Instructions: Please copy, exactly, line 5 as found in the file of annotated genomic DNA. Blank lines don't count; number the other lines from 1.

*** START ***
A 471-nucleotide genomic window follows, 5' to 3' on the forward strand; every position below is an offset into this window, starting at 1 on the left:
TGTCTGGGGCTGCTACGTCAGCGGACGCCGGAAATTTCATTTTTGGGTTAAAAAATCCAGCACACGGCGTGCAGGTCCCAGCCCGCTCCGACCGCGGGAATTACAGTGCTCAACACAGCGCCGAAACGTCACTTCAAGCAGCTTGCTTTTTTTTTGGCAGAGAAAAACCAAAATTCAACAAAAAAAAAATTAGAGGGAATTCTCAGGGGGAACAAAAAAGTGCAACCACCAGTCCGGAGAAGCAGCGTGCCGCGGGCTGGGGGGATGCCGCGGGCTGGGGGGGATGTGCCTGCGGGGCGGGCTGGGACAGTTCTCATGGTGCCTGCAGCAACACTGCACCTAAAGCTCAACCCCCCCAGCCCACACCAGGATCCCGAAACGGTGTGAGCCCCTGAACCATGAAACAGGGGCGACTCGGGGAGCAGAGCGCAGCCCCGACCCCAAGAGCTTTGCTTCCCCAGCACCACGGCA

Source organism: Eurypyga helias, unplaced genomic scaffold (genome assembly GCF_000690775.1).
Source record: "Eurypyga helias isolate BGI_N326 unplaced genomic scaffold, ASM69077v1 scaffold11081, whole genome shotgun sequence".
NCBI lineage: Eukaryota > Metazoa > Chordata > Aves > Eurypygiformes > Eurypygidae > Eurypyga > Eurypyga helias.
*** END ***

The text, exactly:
NCBI lineage: Eukaryota > Metazoa > Chordata > Aves > Eurypygiformes > Eurypygidae > Eurypyga > Eurypyga helias.